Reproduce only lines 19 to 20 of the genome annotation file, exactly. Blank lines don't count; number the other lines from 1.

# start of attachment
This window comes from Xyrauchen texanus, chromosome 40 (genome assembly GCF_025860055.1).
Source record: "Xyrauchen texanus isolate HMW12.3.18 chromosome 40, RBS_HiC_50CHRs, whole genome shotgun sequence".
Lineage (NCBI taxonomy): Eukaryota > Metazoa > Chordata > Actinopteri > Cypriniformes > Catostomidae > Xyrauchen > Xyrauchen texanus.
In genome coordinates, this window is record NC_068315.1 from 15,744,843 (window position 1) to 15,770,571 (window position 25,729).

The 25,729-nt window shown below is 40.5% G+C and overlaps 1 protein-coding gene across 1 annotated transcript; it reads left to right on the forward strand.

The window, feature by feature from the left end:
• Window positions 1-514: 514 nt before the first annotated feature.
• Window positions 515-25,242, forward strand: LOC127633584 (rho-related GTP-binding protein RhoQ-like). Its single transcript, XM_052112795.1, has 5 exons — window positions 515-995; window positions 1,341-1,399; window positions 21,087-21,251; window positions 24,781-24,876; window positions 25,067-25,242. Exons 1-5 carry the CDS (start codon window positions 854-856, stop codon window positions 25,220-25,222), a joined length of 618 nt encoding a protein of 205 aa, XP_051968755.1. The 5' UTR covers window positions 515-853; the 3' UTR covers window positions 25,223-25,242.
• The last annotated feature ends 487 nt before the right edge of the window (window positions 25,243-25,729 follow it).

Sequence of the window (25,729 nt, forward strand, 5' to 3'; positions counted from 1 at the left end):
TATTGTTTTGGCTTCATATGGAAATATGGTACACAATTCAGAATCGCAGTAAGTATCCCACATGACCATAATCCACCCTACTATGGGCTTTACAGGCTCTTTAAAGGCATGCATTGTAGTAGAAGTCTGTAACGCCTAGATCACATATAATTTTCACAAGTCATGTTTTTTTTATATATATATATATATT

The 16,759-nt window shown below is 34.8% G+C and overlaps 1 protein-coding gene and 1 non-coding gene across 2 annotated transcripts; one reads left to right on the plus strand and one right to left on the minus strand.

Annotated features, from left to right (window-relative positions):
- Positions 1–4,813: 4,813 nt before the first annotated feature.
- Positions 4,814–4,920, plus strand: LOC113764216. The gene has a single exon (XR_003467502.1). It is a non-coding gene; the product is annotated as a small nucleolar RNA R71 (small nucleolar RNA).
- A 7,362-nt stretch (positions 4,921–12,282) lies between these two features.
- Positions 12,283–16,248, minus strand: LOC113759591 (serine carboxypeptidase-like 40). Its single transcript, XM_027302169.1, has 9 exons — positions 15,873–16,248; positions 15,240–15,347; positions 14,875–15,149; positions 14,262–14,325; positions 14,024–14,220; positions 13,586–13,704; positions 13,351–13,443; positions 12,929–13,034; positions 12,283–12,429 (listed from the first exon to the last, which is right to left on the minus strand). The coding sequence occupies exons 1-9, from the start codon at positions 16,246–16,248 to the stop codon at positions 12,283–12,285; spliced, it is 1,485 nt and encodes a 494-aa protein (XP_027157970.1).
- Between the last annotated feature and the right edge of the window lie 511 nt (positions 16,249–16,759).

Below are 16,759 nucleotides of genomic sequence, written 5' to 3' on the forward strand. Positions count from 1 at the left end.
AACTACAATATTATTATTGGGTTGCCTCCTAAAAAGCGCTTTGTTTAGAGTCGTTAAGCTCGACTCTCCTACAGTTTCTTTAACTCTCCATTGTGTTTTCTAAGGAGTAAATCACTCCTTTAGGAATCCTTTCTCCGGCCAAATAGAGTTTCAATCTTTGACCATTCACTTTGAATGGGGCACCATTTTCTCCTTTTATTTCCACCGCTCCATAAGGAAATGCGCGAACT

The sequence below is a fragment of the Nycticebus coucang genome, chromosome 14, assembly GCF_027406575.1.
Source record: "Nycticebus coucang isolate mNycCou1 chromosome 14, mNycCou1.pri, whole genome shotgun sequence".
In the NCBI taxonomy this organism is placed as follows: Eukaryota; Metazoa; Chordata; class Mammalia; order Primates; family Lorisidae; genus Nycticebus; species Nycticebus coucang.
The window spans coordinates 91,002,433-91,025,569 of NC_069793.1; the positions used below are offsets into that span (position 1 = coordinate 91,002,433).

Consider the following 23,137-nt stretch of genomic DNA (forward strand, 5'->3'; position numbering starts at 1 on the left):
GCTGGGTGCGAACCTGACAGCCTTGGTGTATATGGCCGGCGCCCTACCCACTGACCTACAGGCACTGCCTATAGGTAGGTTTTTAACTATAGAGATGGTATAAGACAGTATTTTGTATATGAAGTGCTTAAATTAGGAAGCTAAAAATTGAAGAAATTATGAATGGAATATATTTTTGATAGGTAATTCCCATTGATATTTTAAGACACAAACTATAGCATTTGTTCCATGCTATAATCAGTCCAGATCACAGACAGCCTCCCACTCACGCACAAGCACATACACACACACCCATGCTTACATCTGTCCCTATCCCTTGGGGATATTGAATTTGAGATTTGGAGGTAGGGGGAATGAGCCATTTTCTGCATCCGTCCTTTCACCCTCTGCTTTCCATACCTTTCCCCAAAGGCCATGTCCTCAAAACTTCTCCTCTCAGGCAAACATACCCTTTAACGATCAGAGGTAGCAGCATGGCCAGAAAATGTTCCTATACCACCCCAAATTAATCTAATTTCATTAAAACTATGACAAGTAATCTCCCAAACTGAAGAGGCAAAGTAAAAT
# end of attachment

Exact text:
Below are 16,759 nucleotides of genomic sequence, written 5' to 3' on the forward strand. Positions count from 1 at the left end.
AACTACAATATTATTATTGGGTTGCCTCCTAAAAAGCGCTTTGTTTAGAGTCGTTAAGCTCGACTCTCCTACAGTTTCTTTAACTCTCCATTGTGTTTTCTAAGGAGTAAATCACTCCTTTAGGAATCCTTTCTCCGGCCAAATAGAGTTTCAATCTTTGACCATTCACTTTGAATGGGGCACCATTTTCTCCTTTTATTTCCACCGCTCCATAAGGAAATGCGCGAACT